Calgary's fire chief says there is "no wiggle room" to make public any part of two workplace culture reviews done over the last six years, even though Mayor Naheed Nenshi said last week that he expects portions to be released "soonish."
The reports could clarify how much was known about a toxic workplace culture at the Calgary Fire Department (CFD) and how long it has been going on.
Last week, CBC News reported detailed accounts from seven current and former BIPOC (Black, Indigenous and people of colour) firefighters who say they've been dealing with racism at work from colleagues for decades. The group alleges racialized bullying has led to suicides of CFD members.
When retired firefighter Anwer Amery tried acquire the workplace review documents through freedom of information requests, the city initially denied the existence of the first review and sent the report from the second review with every single word redacted.
Last week CBC News asked Fire Chief Steve Dongworth directly for a high-level summary and any recommendations stemming from each review. This week, Dongworth responded, explaining City of Calgary lawyers have advised him not to release any portion of the documents.
"My feet are being held to the fire," Dongworth said in a phone interview.
Nenshi calls racism within CFD 'horrifying'
The city commissioned the two workplace culture reviews with Calgary lawyers — Deborah Prowse and Jean Torrens —interviewing employees who were promised anonymity
That's why Dongworth says he's been advised by the City of Calgary's legal team that he can't even release a summary or recommendations.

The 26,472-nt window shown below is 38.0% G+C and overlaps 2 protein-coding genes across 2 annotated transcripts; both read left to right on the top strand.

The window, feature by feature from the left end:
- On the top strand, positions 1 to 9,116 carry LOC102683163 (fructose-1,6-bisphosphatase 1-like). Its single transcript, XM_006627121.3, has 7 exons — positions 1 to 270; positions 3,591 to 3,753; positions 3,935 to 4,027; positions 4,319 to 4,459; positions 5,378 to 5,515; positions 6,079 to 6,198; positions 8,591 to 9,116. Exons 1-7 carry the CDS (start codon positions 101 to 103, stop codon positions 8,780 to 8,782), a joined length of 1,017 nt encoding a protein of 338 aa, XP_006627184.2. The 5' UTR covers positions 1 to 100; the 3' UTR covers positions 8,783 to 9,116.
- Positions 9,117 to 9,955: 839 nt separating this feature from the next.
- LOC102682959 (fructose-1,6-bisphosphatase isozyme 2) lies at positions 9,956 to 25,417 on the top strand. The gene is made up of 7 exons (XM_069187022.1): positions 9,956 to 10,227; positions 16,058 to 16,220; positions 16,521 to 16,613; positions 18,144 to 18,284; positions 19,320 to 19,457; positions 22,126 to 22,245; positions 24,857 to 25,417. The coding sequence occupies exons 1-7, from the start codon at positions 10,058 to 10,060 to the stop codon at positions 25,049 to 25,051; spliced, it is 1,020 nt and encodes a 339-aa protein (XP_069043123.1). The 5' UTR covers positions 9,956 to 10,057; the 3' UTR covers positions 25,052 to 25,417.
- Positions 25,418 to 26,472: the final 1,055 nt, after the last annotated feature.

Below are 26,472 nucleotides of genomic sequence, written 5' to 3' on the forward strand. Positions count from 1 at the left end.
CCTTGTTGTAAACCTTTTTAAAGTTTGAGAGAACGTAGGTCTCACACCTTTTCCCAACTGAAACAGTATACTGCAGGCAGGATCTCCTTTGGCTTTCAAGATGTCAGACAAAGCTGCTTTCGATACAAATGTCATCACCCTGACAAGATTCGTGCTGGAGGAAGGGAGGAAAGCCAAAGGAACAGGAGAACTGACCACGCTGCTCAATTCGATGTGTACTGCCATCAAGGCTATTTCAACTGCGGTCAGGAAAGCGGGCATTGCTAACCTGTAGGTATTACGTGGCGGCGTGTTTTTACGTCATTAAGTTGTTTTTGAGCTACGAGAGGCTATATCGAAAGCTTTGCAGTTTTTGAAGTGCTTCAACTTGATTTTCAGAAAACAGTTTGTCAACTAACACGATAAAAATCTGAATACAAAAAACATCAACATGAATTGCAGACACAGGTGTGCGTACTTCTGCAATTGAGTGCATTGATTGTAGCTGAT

But last Wednesday, after calling racism within CFD "horrifying," Mayor Naheed Nenshi said he wants to see what's in the reports and expects parts of the reviews to be released "soonish."
"I, too, am curious; what did we know, when did we know about it and what did we do about it at that time, and those are the answers I'm looking for as well.
"I frankly don't think it's a good look to release a report where every word is redacted, but I also understand that we have to protect whistleblowers and a lot of people agreed to be interviewed on the premise of utmost confidentiality."
Nenshi said he will have city staff determine what can be released.
"It'll happen as a matter of course," said the mayor.
Dongworth said he wasn't aware Nenshi was interested in reading either of the reports and would "have to get advice" before considering whether the mayor and council could view any portions.
The fire chief said although they can't be made public, the recommendations are "driving actions."
"It certainly made us take some action at the time," said Dongworth.
Chief hasn't done enough, firefighters say
BIPOC members account for less than three per cent of the 1,400 firefighters in Calgary.
In the summer, several of those firefighters sent a letter to the chief demanding change.
They allege the chief has known for years about racism within the city's firehalls, and several met with Dongworth in 2005 to detail specific instances of race-based bullying. They feel the chief hasn't done enough to create cultural change.
As for the recommendations proposed in the letter, Dongworth says he is "taking a very careful look at those nine recommendations right now."
Dongworth said there is "no tolerance for discrimination or harassment and every single reported instance is investigated.
"We are committed to an appropriate workplace that is psychologically safe for our employees."